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McEwen v. UPMC Shadyside Presbyterian Hospital

IN THE UNITED STATES DISTRICT COURT FOR THE WESTERN DISTRICT OF PENNSYLVANIA


November 23, 2010

JOHN MCEWEN, PLAINTIFF,
v.
UPMC SHADYSIDE PRESBYTERIAN HOSPITAL, DEFENDANT.

The opinion of the court was delivered by: Terrence F. McVerry United States District Court Judge

MEMORANDUM OPINION AND ORDER

Now pending before the Court is the MOTION FOR SUMMARY JUDGMENT (Document No. 20), with brief in support, filed by Defendant UPMC Shadyside Presbyterian Hospital ("UPMC"). The parties have developed their respective positions as to the Concise Statement of Material Facts ("CSMF") (Document Nos. 22, 26). Plaintiff John McEwen has filed a brief in opposition (Document No. 27), UPMC has filed a reply brief (Document No. 28), and the motion is ripe for disposition.

Factual and Procedural Background

Plaintiff's Complaint asserts claims for failure to accommodate his disability under the Americans With Disabilities Act ("ADA"), 42 U.S.C. § 12111(9), and the Pennsylvania Human Relations Act ("PHRA"), 43 Pa.C.S.A. § 962(c).

Plaintiff began working for UPMC in the early 1990s as a Radiological Technologist. From 2005-2007, McEwen worked in the Cardiac Catheterization Lab ("Cath Lab") at Shadyside Hospital. At all times relevant to this case, Plaintiff's immediate supervisor was Karen LaGard, the Lead Nurse in the Cath Lab. LaGard's supervisor was Judy Biernesser, the Director of Cardiology.

On August 25, 2005, McEwen was involved in a serious motorcycle accident resulting in the amputation of his left leg. McEwen was unable to work and was placed on medical leave. Ultimately, Biernesser extended McEwen's medical leave beyond the 26 weeks to which he was entitled pursuant to the UPMC Family Medical Leave of Absence policy. On May 23, 2006, Plaintiff presented a note from his treating physician, which stated that McEwen could return to work for a maximum of four hours per day, two days per week, and noted that McEwen's ability to stand and walk was limited. On June 5, 2006 Plaintiff returned to work as a "casual" employee in the Cath Lab as a Radiation Technologist with the noted restrictions, at his former rate of pay. McEwen performed his duties in the Cath Lab for over a year without incident.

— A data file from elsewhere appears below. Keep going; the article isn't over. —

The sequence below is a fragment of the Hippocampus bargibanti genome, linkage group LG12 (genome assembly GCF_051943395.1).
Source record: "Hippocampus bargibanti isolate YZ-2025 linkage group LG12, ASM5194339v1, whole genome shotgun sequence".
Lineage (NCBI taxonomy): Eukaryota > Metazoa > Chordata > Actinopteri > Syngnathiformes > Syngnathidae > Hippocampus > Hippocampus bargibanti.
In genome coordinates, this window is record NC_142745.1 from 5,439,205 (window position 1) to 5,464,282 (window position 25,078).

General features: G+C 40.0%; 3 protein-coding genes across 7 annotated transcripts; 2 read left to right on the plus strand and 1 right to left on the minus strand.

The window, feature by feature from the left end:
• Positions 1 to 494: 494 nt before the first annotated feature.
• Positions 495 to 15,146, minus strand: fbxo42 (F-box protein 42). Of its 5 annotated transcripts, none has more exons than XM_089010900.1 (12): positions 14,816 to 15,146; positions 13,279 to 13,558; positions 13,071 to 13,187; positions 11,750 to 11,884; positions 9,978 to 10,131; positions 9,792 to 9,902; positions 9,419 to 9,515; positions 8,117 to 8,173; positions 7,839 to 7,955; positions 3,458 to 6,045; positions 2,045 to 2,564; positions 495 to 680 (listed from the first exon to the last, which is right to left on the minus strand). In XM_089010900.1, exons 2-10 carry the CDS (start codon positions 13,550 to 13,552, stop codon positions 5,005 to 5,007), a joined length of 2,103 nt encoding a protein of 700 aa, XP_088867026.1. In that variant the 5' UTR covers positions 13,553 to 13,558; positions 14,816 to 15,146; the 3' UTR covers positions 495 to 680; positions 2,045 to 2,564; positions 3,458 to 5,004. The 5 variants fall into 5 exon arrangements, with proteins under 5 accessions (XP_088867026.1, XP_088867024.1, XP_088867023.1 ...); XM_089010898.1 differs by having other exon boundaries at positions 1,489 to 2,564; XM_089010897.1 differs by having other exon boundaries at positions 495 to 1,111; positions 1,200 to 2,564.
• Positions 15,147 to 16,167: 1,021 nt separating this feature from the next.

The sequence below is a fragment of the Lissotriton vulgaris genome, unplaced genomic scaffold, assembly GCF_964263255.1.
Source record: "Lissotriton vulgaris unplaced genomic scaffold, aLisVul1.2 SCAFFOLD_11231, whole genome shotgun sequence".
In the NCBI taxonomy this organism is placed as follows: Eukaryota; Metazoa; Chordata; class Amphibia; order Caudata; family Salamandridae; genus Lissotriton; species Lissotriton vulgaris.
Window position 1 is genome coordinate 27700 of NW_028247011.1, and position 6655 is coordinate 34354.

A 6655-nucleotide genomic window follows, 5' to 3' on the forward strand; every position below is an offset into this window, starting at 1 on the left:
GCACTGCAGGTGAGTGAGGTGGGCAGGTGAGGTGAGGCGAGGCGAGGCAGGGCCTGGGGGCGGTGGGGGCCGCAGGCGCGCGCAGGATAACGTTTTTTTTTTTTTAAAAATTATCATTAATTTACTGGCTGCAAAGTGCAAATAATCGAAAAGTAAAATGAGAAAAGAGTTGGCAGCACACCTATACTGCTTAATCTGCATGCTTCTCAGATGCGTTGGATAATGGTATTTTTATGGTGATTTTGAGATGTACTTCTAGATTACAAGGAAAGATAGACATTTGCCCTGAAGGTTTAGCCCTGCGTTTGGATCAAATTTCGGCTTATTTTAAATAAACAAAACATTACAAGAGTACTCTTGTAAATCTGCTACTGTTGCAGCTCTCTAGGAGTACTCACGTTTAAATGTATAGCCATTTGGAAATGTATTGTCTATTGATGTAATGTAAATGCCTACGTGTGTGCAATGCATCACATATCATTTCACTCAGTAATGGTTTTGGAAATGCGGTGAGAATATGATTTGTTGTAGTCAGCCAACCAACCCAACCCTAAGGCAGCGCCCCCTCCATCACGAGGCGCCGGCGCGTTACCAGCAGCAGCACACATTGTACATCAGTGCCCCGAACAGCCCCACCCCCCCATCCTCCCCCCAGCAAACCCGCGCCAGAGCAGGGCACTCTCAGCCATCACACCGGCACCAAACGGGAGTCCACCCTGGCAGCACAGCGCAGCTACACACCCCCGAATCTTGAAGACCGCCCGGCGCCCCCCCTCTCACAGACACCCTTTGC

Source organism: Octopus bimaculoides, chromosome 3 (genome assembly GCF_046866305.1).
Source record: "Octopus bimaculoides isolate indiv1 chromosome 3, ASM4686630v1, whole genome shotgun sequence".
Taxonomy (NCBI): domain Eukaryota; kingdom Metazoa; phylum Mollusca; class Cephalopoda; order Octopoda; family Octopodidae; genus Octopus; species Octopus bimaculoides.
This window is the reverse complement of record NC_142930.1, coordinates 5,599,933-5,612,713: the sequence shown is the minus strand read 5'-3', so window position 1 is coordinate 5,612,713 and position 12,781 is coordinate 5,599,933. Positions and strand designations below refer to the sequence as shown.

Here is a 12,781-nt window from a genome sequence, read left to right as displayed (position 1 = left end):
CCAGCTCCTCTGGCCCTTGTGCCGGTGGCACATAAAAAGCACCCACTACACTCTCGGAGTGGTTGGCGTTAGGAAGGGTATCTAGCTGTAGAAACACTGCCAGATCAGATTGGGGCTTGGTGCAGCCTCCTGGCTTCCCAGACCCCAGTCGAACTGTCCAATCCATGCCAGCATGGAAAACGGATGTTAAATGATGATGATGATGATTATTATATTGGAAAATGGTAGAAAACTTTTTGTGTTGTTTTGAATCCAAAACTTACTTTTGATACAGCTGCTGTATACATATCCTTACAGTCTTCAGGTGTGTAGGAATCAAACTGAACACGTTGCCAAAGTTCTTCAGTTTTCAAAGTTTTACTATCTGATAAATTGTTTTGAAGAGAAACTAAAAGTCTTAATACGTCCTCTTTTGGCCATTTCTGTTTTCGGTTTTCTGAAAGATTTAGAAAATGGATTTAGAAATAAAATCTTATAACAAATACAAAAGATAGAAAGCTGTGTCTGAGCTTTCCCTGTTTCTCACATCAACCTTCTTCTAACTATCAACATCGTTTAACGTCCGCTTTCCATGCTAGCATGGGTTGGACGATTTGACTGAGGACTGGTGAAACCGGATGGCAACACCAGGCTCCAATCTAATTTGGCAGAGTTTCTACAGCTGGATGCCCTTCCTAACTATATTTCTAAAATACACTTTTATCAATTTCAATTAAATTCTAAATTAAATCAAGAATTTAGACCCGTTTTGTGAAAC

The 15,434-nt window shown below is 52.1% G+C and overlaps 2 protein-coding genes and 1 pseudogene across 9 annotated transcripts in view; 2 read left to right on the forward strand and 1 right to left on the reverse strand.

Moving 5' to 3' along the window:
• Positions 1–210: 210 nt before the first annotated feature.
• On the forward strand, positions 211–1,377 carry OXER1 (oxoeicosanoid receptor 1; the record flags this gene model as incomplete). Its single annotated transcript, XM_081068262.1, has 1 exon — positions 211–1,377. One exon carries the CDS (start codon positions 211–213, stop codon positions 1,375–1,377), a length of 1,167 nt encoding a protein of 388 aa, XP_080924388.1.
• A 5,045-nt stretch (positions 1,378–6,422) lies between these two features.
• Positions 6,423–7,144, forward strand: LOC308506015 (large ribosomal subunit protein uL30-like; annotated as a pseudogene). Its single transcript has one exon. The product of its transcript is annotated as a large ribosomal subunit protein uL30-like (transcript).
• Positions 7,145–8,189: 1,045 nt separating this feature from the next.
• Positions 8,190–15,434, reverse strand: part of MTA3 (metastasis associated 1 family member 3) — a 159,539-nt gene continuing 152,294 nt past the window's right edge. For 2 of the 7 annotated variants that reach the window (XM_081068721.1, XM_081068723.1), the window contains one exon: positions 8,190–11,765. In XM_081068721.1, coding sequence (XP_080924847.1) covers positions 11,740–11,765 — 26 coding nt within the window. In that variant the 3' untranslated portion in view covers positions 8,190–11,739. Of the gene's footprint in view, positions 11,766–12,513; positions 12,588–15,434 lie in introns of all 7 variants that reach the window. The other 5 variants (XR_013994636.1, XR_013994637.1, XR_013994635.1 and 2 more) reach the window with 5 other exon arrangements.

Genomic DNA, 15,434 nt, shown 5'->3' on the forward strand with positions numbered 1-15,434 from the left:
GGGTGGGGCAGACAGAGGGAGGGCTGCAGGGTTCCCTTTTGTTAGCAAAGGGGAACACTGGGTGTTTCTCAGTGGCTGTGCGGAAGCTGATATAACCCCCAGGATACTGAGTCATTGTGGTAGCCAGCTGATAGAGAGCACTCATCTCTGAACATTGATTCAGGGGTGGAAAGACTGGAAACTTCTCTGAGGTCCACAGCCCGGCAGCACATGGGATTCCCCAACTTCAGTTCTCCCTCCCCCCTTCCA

In July 2007, McEwen requested that his hours be increased from eight (8) hours per week to twenty (20) hours per week. His objectives were: (1) to eventually get back to work full-time; and (2) to maintain UPMC health benefits, which would otherwise have been lost as a result of his wife leaving the employ of UPMC.*fn1 CSMF 27. In connection with his request for increased hours, McEwen submitted a note from his doctor, Mary Ann Miknevich, M.D., which stated: "The above [patient] may increase his current work hours to a part-time basis (20 hrs/week) with no restrictions."

At the time of McEwen's request, UPMC concluded that there was not a sufficient volume of work in the Cath Lab to support additional work hours. McEwen believes that work was available in the Cath Lab because three employees left the department and another one was working overtime, and McEwen did not observe a low volume of patients. UPMC did offer McEwen the option of working an additional 10-12 hours per week in the Interventional Radiology Lab ("Angio Lab"). McEwen was given the opportunity to "shadow" a technologist in the Angio Lab for an eight-hour shift prior to deciding whether to accept the offer. Once a technician "scrubs in" to assist with a procedure in the Angio Lab, he/she is required to stand for the entire procedure, which may take 1-2 hours, to maintain a sterile environment. As McEwen explained, "It's real hard to leave a case whenever you're in the middle of it. It's not something you can just walk away from." McEwen Deposition at 101. Although the job description for McEwen's job in the Cath Lab was similar, in actuality he was able to sit and stand alternately because two technologists took turns with procedures and one technologist always sat to shoot pictures. By contrast, there was only one technologist in the Angio Lab, who served as a "Jack of all trades" and scrubbed in for all procedures. Plaintiff asserts that the inability to sit down while in the Angio Lab is the essence of his Complaint. Response to CSMF ¶ 45.

Plaintiff asserts that he informed Delano Brown, the supervisor of the Angio Lab, that he was experiencing difficulties with the amount of standing. However, on October 26, 2007, approximately three months after McEwen began working in the Angio Lab, Dr. Miknevich issued a second note, which stated: "The above [patient] is to limit work hours to 20 hours/week." The note did not set forth any other restrictions on McEwen's activities, nor did it set any limits on the amount of standing which may be involved.

On November 14, 2007, Plaintiff provided a third note from Dr. Miknevich, which noted that McEwen had been seen that day with "worsening pain." Dr. Miknevich stated that McEwen could "perform sedentary/light duty work 4-6 hours per day only 1 to 2 days/week effective immediately." Upon receipt of this note, UPMC restricted McEwen's hours by no longer assigning him to the Angio Lab. The reduction in hours resulted in McEwen again becoming classified as a "casual" employee rather than a "part-time" employee.